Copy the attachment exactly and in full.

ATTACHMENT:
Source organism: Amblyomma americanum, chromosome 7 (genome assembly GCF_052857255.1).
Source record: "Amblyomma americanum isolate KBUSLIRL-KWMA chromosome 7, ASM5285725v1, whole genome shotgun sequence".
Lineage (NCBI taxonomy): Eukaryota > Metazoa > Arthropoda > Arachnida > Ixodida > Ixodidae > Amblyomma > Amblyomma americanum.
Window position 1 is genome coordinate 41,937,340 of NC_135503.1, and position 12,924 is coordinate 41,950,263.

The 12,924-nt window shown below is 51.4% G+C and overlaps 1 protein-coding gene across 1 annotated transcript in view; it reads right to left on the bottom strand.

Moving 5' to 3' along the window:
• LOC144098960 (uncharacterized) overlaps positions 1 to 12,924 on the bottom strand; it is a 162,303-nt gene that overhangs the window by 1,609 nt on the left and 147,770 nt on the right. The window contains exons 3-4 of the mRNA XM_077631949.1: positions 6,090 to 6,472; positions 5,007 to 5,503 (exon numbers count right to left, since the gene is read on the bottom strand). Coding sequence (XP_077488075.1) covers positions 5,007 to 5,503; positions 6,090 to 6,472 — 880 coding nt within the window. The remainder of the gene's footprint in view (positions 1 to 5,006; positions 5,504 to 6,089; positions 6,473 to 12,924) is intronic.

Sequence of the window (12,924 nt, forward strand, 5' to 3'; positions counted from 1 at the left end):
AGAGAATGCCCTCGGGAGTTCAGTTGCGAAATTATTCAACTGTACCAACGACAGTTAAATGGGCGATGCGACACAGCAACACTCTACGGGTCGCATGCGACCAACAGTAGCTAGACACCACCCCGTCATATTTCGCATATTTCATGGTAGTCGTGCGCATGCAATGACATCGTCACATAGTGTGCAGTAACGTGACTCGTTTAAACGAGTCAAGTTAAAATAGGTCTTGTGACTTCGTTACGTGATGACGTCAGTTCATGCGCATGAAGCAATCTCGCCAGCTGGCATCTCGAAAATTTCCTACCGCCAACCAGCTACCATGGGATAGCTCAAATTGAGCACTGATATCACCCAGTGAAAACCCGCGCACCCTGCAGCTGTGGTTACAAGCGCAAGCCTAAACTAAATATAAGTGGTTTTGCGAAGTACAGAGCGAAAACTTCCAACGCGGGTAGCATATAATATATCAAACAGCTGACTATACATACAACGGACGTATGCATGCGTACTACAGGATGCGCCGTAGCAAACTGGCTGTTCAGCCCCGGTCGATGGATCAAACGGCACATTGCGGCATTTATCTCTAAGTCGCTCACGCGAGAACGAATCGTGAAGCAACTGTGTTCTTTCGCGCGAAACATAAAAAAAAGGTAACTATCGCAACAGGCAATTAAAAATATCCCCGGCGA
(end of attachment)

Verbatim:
Source organism: Amblyomma americanum, chromosome 7 (genome assembly GCF_052857255.1).
Source record: "Amblyomma americanum isolate KBUSLIRL-KWMA chromosome 7, ASM5285725v1, whole genome shotgun sequence".
Lineage (NCBI taxonomy): Eukaryota > Metazoa > Arthropoda > Arachnida > Ixodida > Ixodidae > Amblyomma > Amblyomma americanum.
Window position 1 is genome coordinate 41,937,340 of NC_135503.1, and position 12,924 is coordinate 41,950,263.

The 12,924-nt window shown below is 51.4% G+C and overlaps 1 protein-coding gene across 1 annotated transcript in view; it reads right to left on the bottom strand.

Moving 5' to 3' along the window:
• LOC144098960 (uncharacterized) overlaps positions 1 to 12,924 on the bottom strand; it is a 162,303-nt gene that overhangs the window by 1,609 nt on the left and 147,770 nt on the right. The window contains exons 3-4 of the mRNA XM_077631949.1: positions 6,090 to 6,472; positions 5,007 to 5,503 (exon numbers count right to left, since the gene is read on the bottom strand). Coding sequence (XP_077488075.1) covers positions 5,007 to 5,503; positions 6,090 to 6,472 — 880 coding nt within the window. The remainder of the gene's footprint in view (positions 1 to 5,006; positions 5,504 to 6,089; positions 6,473 to 12,924) is intronic.

Sequence of the window (12,924 nt, forward strand, 5' to 3'; positions counted from 1 at the left end):
AGAGAATGCCCTCGGGAGTTCAGTTGCGAAATTATTCAACTGTACCAACGACAGTTAAATGGGCGATGCGACACAGCAACACTCTACGGGTCGCATGCGACCAACAGTAGCTAGACACCACCCCGTCATATTTCGCATATTTCATGGTAGTCGTGCGCATGCAATGACATCGTCACATAGTGTGCAGTAACGTGACTCGTTTAAACGAGTCAAGTTAAAATAGGTCTTGTGACTTCGTTACGTGATGACGTCAGTTCATGCGCATGAAGCAATCTCGCCAGCTGGCATCTCGAAAATTTCCTACCGCCAACCAGCTACCATGGGATAGCTCAAATTGAGCACTGATATCACCCAGTGAAAACCCGCGCACCCTGCAGCTGTGGTTACAAGCGCAAGCCTAAACTAAATATAAGTGGTTTTGCGAAGTACAGAGCGAAAACTTCCAACGCGGGTAGCATATAATATATCAAACAGCTGACTATACATACAACGGACGTATGCATGCGTACTACAGGATGCGCCGTAGCAAACTGGCTGTTCAGCCCCGGTCGATGGATCAAACGGCACATTGCGGCATTTATCTCTAAGTCGCTCACGCGAGAACGAATCGTGAAGCAACTGTGTTCTTTCGCGCGAAACATAAAAAAAAGGTAACTATCGCAACAGGCAATTAAAAATATCCCCGGCGA